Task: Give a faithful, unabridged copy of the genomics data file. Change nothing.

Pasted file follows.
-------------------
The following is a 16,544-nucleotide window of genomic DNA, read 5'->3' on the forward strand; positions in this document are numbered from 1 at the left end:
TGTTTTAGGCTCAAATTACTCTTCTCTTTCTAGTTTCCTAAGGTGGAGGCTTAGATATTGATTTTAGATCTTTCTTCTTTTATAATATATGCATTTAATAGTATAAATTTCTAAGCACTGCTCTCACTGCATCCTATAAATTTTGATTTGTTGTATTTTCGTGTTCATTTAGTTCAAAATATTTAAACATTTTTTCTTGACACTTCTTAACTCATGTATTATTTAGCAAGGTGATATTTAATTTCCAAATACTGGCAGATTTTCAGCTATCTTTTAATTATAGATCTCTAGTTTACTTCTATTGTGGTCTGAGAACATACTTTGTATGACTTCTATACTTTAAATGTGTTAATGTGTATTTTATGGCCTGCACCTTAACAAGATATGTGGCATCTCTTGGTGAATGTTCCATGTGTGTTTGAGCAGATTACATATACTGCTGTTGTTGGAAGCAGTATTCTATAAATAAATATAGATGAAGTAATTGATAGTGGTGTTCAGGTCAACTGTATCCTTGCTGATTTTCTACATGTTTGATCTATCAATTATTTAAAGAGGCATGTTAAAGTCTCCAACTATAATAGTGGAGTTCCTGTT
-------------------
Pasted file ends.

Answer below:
The following is a 16,544-nucleotide window of genomic DNA, read 5'->3' on the forward strand; positions in this document are numbered from 1 at the left end:
TGTTTTAGGCTCAAATTACTCTTCTCTTTCTAGTTTCCTAAGGTGGAGGCTTAGATATTGATTTTAGATCTTTCTTCTTTTATAATATATGCATTTAATAGTATAAATTTCTAAGCACTGCTCTCACTGCATCCTATAAATTTTGATTTGTTGTATTTTCGTGTTCATTTAGTTCAAAATATTTAAACATTTTTTCTTGACACTTCTTAACTCATGTATTATTTAGCAAGGTGATATTTAATTTCCAAATACTGGCAGATTTTCAGCTATCTTTTAATTATAGATCTCTAGTTTACTTCTATTGTGGTCTGAGAACATACTTTGTATGACTTCTATACTTTAAATGTGTTAATGTGTATTTTATGGCCTGCACCTTAACAAGATATGTGGCATCTCTTGGTGAATGTTCCATGTGTGTTTGAGCAGATTACATATACTGCTGTTGTTGGAAGCAGTATTCTATAAATAAATATAGATGAAGTAATTGATAGTGGTGTTCAGGTCAACTGTATCCTTGCTGATTTTCTACATGTTTGATCTATCAATTATTTAAAGAGGCATGTTAAAGTCTCCAACTATAATAGTGGAGTTCCTGTT